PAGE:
• One by one, using Ensemble.add(result)

• All at once, using Ensemble.update(list_of_results)

In our case, we already have a list of results generated by P.run_sampled_sims, so we can go ahead and use Ensemble.update() to insert them

[18]:

ensemble.update(sampled_res)


Finally, we can make some plots. To start with, let’s make a plot of the time series like the one shown above for the baseline results, but with uncertainty this time:

[19]:

ensemble.plot_series();


As we have only loaded in the sampled results, the dashed line corresponds to the median of the samples. The shaded areas show the area between the first and third quartiles for the samples. To start with, instead of showing the median of the samples, it is generally more appropriate to show the actual baseline results. To do this, we can load the baseline results into the Ensemble and then regenerate the plot.

The baseline results need to have the same names as the sampled results. If you do not explicitly specify names, Project.run_sampled_sims produces default names that avoid collisions between multiple instructions. However, Project.run_sim produces default names that avoid collisions with other results stored in the project. Therefore, it may be necessary to explicitly set or change the result names if the names were set differently.

In this case, the baseline results need to have their name changed to 'default' to match the sampled results:

[20]:

baseline.name = 'default'
ensemble.set_baseline(baseline)
ensemble.plot_series();


As with the rest of the plotting library, the legend is ‘maximally informative’ in that it contains as much information as possible. This is because the most appropriate labelling for the figure (whether the axis labels, titles, or legend entries) varies greatly with context, and it is often necessary to relabel the figure on a plot-by-plot basis. This relabelling is facilitating by having all of the necessary content on the figure, rather than having to keep track of it separately. Thus, it is expected that the labels may need to be edited afterwards depending on usage.

The '<unnamed'> string corresponds to the name of the ensemble. We hadn’t given the ensemble a name, but naming the ensemble can be useful if you want to superimpose multiple ensembles on the same plot. The ensemble can be named at construction, or at any point subsequently:

[21]:

ensemble.name = 'Example'
ensemble.plot_series();


Now, the baseline results are displayed as solid lines. Other types of plots can be generated too.

[22]:

ensemble.plot_bars(years=2018)

[22]:


Because the Ensemble stores PlotData objects, you can perform any aggregation operations in the same way as normal. For example, we can plot the years lost to disability by integrating the number of people in the disease compartments.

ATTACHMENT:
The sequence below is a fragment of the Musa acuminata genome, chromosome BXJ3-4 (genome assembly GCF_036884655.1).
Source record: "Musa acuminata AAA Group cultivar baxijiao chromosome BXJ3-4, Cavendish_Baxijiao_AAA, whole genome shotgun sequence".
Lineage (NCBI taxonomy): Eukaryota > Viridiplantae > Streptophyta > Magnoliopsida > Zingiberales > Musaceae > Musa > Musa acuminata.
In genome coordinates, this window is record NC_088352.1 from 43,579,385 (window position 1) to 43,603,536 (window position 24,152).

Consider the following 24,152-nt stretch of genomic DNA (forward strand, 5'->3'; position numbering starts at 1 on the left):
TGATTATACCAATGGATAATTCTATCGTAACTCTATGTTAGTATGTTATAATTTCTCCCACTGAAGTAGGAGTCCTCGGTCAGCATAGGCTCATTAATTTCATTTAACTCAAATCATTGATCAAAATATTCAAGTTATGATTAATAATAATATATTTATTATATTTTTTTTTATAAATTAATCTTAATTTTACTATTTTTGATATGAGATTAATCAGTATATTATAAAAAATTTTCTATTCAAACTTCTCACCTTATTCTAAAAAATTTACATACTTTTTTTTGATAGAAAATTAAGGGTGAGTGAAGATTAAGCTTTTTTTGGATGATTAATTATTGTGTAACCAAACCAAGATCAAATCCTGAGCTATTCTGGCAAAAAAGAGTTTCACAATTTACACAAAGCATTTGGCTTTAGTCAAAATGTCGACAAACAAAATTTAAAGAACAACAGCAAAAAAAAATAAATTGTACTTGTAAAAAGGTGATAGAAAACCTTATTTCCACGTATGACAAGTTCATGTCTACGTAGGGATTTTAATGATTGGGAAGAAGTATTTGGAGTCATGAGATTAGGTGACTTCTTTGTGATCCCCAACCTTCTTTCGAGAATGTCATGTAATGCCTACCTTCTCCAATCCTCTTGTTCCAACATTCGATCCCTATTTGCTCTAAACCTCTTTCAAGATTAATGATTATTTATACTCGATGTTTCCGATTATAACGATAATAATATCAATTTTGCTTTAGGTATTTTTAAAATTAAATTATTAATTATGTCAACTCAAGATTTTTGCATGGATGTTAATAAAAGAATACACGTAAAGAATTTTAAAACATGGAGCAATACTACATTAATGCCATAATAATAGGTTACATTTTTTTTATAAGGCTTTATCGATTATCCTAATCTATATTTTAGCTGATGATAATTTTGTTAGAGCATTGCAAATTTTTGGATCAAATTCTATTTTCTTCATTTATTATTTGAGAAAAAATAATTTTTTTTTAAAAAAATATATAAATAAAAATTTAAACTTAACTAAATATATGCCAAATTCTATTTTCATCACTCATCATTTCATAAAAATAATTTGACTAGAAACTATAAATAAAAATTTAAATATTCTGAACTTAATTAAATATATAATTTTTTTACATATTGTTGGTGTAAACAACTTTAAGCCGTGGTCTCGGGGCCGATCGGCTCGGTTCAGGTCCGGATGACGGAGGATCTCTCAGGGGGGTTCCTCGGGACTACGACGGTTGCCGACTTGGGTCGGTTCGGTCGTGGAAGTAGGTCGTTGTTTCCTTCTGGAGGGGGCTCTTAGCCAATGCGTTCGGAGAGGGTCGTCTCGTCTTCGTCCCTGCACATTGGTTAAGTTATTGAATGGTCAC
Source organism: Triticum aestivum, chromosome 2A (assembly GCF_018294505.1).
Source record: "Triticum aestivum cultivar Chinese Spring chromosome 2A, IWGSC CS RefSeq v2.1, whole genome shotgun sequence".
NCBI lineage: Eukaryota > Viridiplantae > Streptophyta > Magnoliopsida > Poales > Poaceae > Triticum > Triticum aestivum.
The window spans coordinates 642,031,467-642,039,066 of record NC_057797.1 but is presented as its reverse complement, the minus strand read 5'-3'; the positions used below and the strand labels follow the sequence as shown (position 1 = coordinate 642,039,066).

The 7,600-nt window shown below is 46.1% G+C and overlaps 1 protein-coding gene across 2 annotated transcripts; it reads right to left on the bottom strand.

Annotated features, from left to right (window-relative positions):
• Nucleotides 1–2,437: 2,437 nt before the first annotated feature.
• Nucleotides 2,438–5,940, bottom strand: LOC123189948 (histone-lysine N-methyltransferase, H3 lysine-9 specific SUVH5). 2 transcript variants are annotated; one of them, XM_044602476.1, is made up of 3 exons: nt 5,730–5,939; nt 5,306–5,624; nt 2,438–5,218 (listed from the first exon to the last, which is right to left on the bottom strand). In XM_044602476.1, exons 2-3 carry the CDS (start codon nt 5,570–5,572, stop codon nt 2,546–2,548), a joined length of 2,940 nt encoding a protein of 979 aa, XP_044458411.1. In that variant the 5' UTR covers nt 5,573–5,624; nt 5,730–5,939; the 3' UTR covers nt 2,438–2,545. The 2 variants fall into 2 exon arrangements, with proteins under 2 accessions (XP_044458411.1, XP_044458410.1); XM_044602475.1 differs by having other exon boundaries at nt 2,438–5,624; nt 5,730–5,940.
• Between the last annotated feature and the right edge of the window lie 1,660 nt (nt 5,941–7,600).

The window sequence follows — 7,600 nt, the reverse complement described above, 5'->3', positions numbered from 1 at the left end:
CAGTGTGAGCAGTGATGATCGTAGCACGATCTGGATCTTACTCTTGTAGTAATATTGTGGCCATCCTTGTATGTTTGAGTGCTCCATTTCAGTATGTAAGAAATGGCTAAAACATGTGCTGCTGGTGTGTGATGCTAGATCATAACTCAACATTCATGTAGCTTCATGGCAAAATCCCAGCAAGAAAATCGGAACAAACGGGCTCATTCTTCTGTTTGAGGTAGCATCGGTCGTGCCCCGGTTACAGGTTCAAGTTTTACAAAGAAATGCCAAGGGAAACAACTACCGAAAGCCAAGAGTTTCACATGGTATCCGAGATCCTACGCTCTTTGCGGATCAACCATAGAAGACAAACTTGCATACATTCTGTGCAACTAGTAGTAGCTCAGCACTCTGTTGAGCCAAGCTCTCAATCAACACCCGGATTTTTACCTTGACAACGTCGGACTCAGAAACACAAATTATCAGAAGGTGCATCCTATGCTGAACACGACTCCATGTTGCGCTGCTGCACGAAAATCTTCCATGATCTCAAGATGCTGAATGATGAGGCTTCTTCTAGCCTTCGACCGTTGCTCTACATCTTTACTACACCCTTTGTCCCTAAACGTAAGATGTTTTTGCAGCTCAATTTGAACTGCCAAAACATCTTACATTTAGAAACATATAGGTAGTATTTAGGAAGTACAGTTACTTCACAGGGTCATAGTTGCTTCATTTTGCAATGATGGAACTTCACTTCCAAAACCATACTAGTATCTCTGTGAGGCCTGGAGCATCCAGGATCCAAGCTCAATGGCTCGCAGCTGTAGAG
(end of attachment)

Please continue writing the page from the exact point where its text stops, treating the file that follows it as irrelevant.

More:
[23]:

yld = lambda x: at.PlotData(x,outputs={'disease':['undx','scr','dx','tx']},t_bins=[2018,2023],time_aggregation='integrate')


This is the usual way that this plot would be generated for a single Result without uncertainty, and indeed we can go ahead and generate that plot now

[24]:

d = yld(baseline)
at.plot_bars(d);


With uncertainty, we simply make the plot via an Ensemble instead

[25]:

ensemble = at.Ensemble(name='Example',mapping_function=yld,baseline_results=baseline)
ensemble.update(sampled_res)
ensemble.plot_bars()

[25]:


You can also use the Ensemble.summary_statistics() method to get a dataframe with summary statistics

[26]:

ensemble.summary_statistics()

[26]:

value
year result output pop quantity
NaN default disease m_rural baseline 3362.999052
mean 3362.689865
median 3362.229674
max 3383.501089
min 3348.031225
Q1 3357.640676
Q3 3367.016381
f_rural baseline 4175.364625
mean 4174.657501
median 4173.735033
max 4217.624374
min 4132.233303
Q1 4166.075537
Q3 4185.514899
m_urban baseline 3396.464712
mean 3397.135096
median 3397.719692
max 3419.841094
min 3371.550566
Q1 3391.851250
Q3 3404.597237
f_urban baseline 4968.772456
mean 4968.806673
median 4966.767523
max 5016.001787
min 4911.368454
Q1 4954.877096
Q3 4983.216754

### Comparing sampled results¶

Moving up in complexity, a common analysis task is comparing results across scenarios. At the beginning, we instantiated two sets of instructions - one with default spending, and one with doubled spending. We will now produce samples from both of these instructions. There are two ways to approach this problem

• Storing the results in separate Ensembles

• Putting multiple results into a single Ensemble

To perform the analysis most validly, it is important to run the budget scenario in each of the instructions for the same parset and progset samples. That is, to generate a single result, it is necessary to first sample, and then use the same samples for all instructions. Written out explicitly, this would be